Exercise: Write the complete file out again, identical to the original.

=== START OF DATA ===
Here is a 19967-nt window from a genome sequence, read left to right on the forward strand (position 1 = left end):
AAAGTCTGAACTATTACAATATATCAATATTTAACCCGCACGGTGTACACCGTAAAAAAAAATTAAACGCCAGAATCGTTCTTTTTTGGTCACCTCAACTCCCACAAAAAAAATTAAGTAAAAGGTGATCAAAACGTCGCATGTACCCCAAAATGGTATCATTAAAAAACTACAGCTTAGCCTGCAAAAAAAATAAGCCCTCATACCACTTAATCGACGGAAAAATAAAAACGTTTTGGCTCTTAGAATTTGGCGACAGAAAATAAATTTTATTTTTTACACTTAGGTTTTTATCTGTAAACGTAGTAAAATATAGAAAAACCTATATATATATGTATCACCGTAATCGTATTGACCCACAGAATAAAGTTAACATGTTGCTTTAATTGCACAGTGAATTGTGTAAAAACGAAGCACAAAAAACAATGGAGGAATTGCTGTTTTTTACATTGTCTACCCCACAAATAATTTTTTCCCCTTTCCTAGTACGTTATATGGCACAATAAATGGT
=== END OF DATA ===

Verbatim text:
Here is a 19967-nt window from a genome sequence, read left to right on the forward strand (position 1 = left end):
AAAGTCTGAACTATTACAATATATCAATATTTAACCCGCACGGTGTACACCGTAAAAAAAAATTAAACGCCAGAATCGTTCTTTTTTGGTCACCTCAACTCCCACAAAAAAAATTAAGTAAAAGGTGATCAAAACGTCGCATGTACCCCAAAATGGTATCATTAAAAAACTACAGCTTAGCCTGCAAAAAAAATAAGCCCTCATACCACTTAATCGACGGAAAAATAAAAACGTTTTGGCTCTTAGAATTTGGCGACAGAAAATAAATTTTATTTTTTACACTTAGGTTTTTATCTGTAAACGTAGTAAAATATAGAAAAACCTATATATATATGTATCACCGTAATCGTATTGACCCACAGAATAAAGTTAACATGTTGCTTTAATTGCACAGTGAATTGTGTAAAAACGAAGCACAAAAAACAATGGAGGAATTGCTGTTTTTTACATTGTCTACCCCACAAATAATTTTTTCCCCTTTCCTAGTACGTTATATGGCACAATAAATGGT